Assignment - HSM Law Profile Paper
Assignment - HSM Law Profile Paper
CSU - Dominguez hills
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Date Created: 11/16/15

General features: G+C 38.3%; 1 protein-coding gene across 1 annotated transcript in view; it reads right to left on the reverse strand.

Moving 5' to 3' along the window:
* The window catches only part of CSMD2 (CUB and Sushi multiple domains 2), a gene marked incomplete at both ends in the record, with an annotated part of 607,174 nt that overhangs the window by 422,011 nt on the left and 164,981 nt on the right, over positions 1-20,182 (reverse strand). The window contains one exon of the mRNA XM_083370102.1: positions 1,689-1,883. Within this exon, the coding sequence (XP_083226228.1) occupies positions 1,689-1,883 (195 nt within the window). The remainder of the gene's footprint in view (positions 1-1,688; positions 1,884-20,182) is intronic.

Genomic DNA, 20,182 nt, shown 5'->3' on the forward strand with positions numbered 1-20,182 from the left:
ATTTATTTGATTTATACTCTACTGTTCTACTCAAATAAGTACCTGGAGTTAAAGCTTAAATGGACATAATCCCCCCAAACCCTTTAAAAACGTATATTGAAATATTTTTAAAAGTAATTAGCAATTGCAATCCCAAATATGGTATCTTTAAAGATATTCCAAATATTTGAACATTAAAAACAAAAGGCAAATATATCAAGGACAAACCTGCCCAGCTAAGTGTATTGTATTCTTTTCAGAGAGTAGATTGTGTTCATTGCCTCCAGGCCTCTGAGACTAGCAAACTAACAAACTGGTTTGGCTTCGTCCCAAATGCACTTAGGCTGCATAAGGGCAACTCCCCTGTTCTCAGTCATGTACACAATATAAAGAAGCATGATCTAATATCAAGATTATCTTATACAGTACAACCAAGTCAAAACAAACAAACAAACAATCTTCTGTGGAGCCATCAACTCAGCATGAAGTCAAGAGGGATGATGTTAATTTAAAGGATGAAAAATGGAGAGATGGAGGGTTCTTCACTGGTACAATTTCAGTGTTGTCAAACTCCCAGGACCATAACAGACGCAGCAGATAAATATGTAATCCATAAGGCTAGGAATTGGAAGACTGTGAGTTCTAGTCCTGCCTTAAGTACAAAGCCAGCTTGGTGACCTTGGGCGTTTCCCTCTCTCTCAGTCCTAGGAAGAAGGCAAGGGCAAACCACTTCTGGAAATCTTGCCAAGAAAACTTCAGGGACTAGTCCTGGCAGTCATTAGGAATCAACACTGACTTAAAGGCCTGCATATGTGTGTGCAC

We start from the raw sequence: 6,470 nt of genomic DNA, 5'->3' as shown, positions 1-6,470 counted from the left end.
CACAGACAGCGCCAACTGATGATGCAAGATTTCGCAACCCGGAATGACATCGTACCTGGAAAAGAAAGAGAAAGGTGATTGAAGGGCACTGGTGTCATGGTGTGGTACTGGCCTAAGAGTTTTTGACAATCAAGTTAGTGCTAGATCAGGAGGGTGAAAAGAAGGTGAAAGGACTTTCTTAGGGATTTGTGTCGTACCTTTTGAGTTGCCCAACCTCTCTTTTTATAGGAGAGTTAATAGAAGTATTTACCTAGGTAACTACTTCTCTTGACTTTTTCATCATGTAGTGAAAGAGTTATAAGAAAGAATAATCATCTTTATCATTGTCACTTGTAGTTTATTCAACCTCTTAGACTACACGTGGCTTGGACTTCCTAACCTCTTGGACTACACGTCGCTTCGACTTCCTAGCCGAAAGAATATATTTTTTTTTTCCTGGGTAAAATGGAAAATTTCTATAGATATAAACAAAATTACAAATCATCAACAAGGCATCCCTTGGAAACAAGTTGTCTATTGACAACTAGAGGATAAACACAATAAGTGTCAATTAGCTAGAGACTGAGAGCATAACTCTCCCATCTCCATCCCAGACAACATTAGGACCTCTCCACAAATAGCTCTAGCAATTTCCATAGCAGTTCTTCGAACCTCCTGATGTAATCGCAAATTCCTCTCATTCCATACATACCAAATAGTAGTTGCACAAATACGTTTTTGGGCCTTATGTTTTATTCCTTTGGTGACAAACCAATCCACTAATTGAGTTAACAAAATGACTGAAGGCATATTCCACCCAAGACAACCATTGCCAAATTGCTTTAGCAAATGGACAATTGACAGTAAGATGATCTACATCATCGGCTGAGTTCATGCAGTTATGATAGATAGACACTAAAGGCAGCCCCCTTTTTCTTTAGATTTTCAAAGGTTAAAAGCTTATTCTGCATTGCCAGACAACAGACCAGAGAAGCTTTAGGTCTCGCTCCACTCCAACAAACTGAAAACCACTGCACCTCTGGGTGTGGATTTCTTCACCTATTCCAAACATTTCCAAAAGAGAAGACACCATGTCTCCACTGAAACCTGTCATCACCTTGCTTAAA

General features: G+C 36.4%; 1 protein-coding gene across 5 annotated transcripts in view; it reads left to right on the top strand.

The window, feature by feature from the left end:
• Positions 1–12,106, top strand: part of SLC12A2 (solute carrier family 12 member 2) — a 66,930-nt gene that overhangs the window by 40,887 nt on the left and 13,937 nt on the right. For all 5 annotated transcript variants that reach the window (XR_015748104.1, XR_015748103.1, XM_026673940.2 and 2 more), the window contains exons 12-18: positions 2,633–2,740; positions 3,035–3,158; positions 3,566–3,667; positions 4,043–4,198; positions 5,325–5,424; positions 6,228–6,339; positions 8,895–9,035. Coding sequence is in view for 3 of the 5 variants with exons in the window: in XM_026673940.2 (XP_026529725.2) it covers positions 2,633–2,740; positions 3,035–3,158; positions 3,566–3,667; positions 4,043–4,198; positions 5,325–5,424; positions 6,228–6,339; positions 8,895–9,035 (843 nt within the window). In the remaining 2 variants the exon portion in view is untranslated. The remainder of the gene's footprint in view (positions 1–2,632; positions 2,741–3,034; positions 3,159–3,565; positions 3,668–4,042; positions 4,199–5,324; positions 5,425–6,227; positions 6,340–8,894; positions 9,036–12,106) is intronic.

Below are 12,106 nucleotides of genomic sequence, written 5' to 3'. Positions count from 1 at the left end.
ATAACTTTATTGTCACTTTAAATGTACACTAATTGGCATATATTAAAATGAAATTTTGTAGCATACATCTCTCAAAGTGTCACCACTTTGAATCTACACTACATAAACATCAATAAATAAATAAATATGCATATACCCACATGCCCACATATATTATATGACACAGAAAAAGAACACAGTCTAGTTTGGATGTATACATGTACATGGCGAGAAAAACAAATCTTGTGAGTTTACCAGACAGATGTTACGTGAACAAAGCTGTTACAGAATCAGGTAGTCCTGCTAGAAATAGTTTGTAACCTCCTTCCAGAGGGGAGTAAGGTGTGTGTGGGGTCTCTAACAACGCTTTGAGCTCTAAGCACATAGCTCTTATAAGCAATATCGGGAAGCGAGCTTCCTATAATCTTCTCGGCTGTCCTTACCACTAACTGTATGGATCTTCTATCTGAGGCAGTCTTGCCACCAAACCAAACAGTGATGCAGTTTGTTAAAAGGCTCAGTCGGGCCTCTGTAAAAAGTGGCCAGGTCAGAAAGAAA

CAPTA Profile 1 CAPTA Profile UOP STUDENT Axia College of University of Phoenix CAPTA Profile 2 CAPTA Profile According to Yen (2009) an instance of child abuse is reported in the United States once every 10 seconds. Children who are abused may walk away from their abuse with little visible scarring, but every day in the United States four children die as a result of injuries suffered from child abuse (Yen, 2009). What is being done to protect these young and innocent individuals? In 1974 legislation was passed and the Child Abuse Prevention and Treatment Act (CAPTA) was born. The goal of CAPTA is to reduce the instances of child abuse in the United States by creating treatment programs for those who engage in child abuse, educating individuals to prevent child abuse, and mandating that certain professions report suspected child abuse (U.S. Department of Health and Human Services, 2009). Purpose of CAPTA Under CAPTA, the Secretary of the Health and Human Services Department `created an office called The Office on Child Abuse and Neglect. The purpose of this office is to oversee the organizations and individuals affected by CAPTA. This office has a board of advisors that is made up of individuals who interact with children on a professional basis including doctors, social workers, teachers, psychologists, and law enforcement. This advisory board makes recommendations on preventing family violence, proposes changes that are needed in Federal and State laws, and facilitates a program for data collection to coordinate information at national, state, and local levels (U.S. Department of Health and Human Services, 2009). CAPTA provides grants to states to help with the prevention of child abuse. According to Cornell University Law School (2009), monies are granted to states based on the number of CAPTA Profile 3 children residing within said state. These funds are then used to improve the Child Protective Service agencies handling of abuse and neglect cases including creating protocols that will be used to investigate cases of abuse, improving legal representation of the abused, and improving the system by setting up strict guidelines for ongoing case management. The grants that are provided to states can be revoked if a state does not comply with the requirements of the grant, including giving reports to the Secretary of Health and Human Services detailing just how the funds will be used by the State. CAPTA does not just grant money to public organizations who deal with abused and neglected children. Because of CAPTA, certain professionals are considered mandatory reporters of suspected child abuse. These professions include, but are not limited to, doctors, psychologists, teachers, day care providers, law enforcement officers, and social workers. These individuals are frequently the ones who will prompt an investigation. CAPTA also offers grants to organizations who assist individuals with adoption and individuals who adopt. Specifics are also set requiring background checks for certain individuals who will be working with children. Information Individuals who are seeking more information on CAPTA and its implications are lucky to have many resources to turn to. The first place an individual can find assistance is with his or her Department of Job and Family Services. This is a government agency in place in every county in every state. Human service professionals will gain the most information from turning to the management within his or her organization. Because those in the human services field deal with this legislation on a daily basis, the management team should be well versed in CAPTA. Individuals can also use the internet to obtain information, being cautious of the sources of CAPTA Profile 4 information. The most accurate information will come from a state’s own Department of Health and Human Services website. Links can also be found to many law schools where more credible information can be found. DaytoDay Implementation The most common daily implication of CAPTA for human service professionals is mandatory reporting. Individuals who interact with families due to their professions may be the first people to see that there is a problem within a family. Catching child abuse at its start can be a deterrent to future abuse. Oftentimes, families who need assistance from human service organizations are under stress and stress is one of the leading causes of child abuse. Stepping in to protect a child is not only ethical, but for certain professions it is the law. For those who work within the Department of Job and Family Services, it is imperative that they know the basic requirements of CAPTA. Children who are victims of child abuse are required by CAPTA to have the services of an advocate whose sole allegiance is to the child. In Clark County, Nevada, the citizens are suffering from loss of funds due to their government’s nonadherence to CAPTA guidelines. According to the National Center for Youth Law (NCYL) (2008), in Clark County alone over 1,000 children who are subjects of child protection proceedings have not been appointed an attorney or Court Appointed Special Advocate. This is a clear violation of CAPTA and leaves these children without appropriate legal counsel and protection. Nevada has received hundreds of thousands of dollars from CAPTA grants, and because of this violation will lose future funding. Consequences CAPTA Profile 5 For those organizations that choose to ignore CAPTA regulations, the ramifications can be far reaching. Organizations that protect children from abuse and neglect and try to prevent future cases of abuse rely on the government to provide funding for programs that will help obtain their goals. When these organizations lose their funding, their programs to prevent abuse must be abandoned. This could cause an increase in the number of abuse cases the state sees because there is no education on prevention for its citizenry. Shelters that provide emergency sanctuaries to those individuals needing a break from parenting can be shut down, leaving a stressed parent nowhere to turn. This becomes a problem not only for the organization, but for the community as well. Individuals begin to lose faith in an organization that cannot protect the people it is supposed to. This lack of faith leads to individuals not reporting instances of child abuse for fear that their concerns will not be taken seriously, the child will not be fully protected, or that there will be no funding to help the family needing intervention. Opposition Surprisingly, some individuals and organizations do not support CAPTA and would like to see an end to Child Protective Services as a whole. The chief complaint of these individuals is that abused children are exploited for a state to get funding. Coffman (2008) states that because of the grants provided to states when a child is adopted, states will be more apt to adopt a child out than to work on solving the problems that brought the abuse on and reunite the family. In 1999, the first year statistics are available after the 1997 implementation of adoption incentives, California reported a 59% increase in the number of children adopted resulting in an additional $4, 377,740 in bonuses from the federal government (Coffman, 2008). This is one of the reasons some have a strong opposition to CAPTA. Another reason some do not agree with CAPTA is CAPTA Profile 6 their belief that the system rewards states for keeping children in foster care rather than working on reuniting the family. Sigmund Freud’s daughter, Anna, a child psychologist, is one who subscribes to this line of thinking. Anna’s belief is that the family unit needs to be intact for a child to be emotionally healthy; foster care should be limited to short periods of time required for a parent to seek assistance in resolving the issues that led to abuse. CAPTA may not be the perfect solution to a growing problem, but it is a place to start. Educating parents on abuse and how to prevent it is key. Emergency nurseries where atwits end parents could leave their children for a few hours may help to prevent some instances of abuse. The funding provided by CAPTA can help to put these two suggestions into place if states follow the requirements of the legislation and are held accountable when they do not. CAPTA Profile 7 References Coffman, Damon. (2008). Fight CPS. Fight CPS. Retrieved January 10, 209, from http://fightcps.blogspot.com/2005/05/whywhatismotivationpart1.html Cornell University Law School (2009). U.S. code collection. Retrieved January 9, 2009, from http://www4.law.cornell.edu/uscode/42/usc_sec_42_00005106a000.html National Center for Youth Law (2008). NCYL fights for changes in Nevada child welfare system. Retrieved January 11, 2009, from http://www.youthlaw.org/policy/advocacy/ncyl_fights_for_changes_in_nevada_child_we lfare_system/ U.S. Department of Health and Human Services (2009). Child abuse prevention and treatment act. Retrieved January 9, 2009, from http://www.acf.hhs.gov/programs/cb/laws_policies/cblaws/capta/index.htm Yen, Daniel. (2009). The latest child abuse statistics. EzineArticles. Retrieved January 10, 2009, from http://ezinearticles.com/?TheLatestChildAbuseStatistics&id=441580